When children grow up in poor and violence-prone neighborhoods, they suffer stress and trauma that can be disabling and can compromise their learning in the classroom. Fortunately, research has shown that schools can compensate for these harms with teacher training in how to deal with trauma victims, curricular changes, and the use of restorative justice techniques instead of traditional discipline. With faculty colleague Professor Frank Rudy Cooper, Professor Ann McGinley is demonstrating how disability law can be used to ensure that schools adopt the needed reforms.
In an article to be published in the Fordham Urban Law Review, “Dis/ability, Racial Stress, and Intersectional Cohorts,” Profs. McGinley and Cooper analyze a lawsuit by students of the Compton, California school district, P.P. et al. v. Compton Unified School District. The Compton plaintiffs, who live in that poverty-stricken, majority Latinx and Black city, assert they have suffered numerous Adverse Childhood Events (“ACEs”), leading to complex trauma and educational disability. The federal trial court has allowed the lawsuit to go forward, but has required the plaintiffs to proceed individually rather than as a group in a class action that would simplify the process.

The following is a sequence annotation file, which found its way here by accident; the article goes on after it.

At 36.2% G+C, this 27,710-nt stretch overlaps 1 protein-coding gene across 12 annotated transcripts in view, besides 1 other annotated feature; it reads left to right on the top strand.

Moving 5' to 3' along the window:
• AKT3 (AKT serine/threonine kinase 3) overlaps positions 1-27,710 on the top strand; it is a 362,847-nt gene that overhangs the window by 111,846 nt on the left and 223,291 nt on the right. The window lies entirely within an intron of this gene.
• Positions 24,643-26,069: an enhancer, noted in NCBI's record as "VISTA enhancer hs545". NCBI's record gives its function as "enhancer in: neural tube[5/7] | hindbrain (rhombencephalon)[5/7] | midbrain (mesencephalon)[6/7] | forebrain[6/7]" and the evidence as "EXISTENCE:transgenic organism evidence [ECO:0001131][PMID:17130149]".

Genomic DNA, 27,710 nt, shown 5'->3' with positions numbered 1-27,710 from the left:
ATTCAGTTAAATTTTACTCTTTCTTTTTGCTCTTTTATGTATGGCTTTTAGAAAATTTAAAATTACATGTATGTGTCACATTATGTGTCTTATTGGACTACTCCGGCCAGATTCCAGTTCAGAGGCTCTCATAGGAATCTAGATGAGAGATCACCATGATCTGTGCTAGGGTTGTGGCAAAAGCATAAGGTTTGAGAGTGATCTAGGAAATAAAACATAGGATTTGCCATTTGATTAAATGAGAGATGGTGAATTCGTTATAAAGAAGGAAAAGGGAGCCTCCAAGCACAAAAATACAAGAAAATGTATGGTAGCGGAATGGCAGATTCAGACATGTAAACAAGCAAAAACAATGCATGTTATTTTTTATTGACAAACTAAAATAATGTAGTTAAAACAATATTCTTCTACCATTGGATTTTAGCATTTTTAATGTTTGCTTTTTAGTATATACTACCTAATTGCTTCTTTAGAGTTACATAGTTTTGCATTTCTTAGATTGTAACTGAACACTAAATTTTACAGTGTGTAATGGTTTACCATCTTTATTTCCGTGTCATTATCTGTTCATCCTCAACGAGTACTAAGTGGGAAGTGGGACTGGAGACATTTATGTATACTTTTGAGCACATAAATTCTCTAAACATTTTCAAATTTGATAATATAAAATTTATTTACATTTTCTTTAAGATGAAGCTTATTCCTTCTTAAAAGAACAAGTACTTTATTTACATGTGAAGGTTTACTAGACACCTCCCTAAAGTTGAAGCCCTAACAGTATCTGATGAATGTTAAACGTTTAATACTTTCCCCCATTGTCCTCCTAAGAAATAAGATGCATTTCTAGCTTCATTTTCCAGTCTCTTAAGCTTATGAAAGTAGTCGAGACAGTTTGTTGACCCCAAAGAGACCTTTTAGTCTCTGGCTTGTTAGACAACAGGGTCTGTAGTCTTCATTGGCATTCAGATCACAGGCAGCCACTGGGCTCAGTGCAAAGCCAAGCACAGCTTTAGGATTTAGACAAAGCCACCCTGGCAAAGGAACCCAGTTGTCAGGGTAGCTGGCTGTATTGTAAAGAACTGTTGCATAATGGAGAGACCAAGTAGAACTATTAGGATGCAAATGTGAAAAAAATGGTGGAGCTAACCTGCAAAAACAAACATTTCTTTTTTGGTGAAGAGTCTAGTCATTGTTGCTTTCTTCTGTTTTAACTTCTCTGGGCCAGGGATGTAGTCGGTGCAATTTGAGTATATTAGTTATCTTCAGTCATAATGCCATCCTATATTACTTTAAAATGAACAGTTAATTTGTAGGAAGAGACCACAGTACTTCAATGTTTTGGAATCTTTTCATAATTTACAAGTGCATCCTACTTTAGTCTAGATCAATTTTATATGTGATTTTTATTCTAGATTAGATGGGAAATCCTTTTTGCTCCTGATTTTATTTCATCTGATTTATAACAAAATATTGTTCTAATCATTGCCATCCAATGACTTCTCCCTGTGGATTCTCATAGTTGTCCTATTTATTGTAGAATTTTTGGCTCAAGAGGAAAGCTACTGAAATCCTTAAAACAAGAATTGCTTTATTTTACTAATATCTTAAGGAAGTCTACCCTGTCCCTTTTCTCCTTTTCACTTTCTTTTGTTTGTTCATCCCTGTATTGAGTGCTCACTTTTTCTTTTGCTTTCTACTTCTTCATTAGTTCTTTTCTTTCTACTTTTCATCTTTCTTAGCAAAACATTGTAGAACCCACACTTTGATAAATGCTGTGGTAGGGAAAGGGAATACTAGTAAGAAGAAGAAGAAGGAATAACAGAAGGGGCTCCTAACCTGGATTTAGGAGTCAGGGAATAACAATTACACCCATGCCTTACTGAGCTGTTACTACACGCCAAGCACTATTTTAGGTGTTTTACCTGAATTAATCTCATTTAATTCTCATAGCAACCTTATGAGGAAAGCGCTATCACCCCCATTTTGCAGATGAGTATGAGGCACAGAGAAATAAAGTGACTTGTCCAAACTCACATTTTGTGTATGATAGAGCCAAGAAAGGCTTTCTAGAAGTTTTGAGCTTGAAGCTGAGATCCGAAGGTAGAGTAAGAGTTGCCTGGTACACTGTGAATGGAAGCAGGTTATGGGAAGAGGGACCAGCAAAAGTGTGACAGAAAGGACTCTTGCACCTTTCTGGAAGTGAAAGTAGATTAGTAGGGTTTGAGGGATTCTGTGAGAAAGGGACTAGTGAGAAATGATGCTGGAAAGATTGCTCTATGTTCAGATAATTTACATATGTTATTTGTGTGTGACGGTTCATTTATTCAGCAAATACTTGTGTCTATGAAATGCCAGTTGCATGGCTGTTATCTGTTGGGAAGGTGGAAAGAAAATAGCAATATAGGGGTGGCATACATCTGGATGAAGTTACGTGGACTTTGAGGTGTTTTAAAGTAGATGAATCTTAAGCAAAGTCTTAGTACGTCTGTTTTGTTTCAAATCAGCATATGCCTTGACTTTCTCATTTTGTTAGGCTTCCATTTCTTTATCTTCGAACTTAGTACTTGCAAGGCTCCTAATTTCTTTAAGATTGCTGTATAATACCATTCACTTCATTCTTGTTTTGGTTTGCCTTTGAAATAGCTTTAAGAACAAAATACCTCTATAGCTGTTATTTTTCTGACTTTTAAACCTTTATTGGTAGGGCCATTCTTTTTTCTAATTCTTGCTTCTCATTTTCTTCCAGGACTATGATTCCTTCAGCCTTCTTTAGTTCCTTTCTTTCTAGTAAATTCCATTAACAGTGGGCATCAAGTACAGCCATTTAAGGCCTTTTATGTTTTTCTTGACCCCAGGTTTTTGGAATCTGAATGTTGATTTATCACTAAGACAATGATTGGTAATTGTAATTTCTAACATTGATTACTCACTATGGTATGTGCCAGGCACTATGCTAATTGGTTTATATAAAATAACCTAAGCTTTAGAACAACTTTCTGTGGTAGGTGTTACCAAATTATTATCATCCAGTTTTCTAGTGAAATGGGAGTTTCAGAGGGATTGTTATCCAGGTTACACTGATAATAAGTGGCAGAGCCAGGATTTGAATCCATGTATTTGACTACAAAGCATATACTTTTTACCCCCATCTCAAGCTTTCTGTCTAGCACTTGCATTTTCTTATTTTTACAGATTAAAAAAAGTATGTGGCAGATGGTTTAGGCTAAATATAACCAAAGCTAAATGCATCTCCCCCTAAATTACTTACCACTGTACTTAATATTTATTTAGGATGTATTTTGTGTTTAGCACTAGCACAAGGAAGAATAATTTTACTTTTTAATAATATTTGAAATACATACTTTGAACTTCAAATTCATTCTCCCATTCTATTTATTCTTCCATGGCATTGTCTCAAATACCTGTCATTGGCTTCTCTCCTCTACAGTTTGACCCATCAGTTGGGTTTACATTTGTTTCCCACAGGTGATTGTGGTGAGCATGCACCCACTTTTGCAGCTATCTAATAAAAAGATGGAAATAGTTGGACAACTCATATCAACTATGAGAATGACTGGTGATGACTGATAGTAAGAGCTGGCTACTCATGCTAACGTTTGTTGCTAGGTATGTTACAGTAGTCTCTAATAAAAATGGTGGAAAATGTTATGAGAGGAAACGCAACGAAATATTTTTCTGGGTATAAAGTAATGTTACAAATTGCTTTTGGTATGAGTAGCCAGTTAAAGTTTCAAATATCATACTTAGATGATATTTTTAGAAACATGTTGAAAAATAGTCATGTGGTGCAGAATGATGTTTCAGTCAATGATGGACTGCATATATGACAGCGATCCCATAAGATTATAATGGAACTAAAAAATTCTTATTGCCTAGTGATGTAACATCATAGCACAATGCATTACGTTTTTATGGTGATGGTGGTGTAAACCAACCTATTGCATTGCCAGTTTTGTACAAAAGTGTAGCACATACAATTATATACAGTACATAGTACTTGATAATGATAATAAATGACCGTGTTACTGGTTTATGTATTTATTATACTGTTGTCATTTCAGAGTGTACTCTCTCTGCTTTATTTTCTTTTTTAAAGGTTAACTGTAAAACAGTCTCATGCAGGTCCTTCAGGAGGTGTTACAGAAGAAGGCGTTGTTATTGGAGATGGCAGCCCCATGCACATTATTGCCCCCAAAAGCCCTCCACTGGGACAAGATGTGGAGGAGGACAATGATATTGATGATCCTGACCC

The article proposes an innovation in critical race theory’s “intersectionality theory” that would ensure recognition of the children’s particular experiences as members of a group defined by race, class, and other significant identities. When the harms suffered by the children result from their membership in a particular group, courts should permit the children to sue together in a single lawsuit.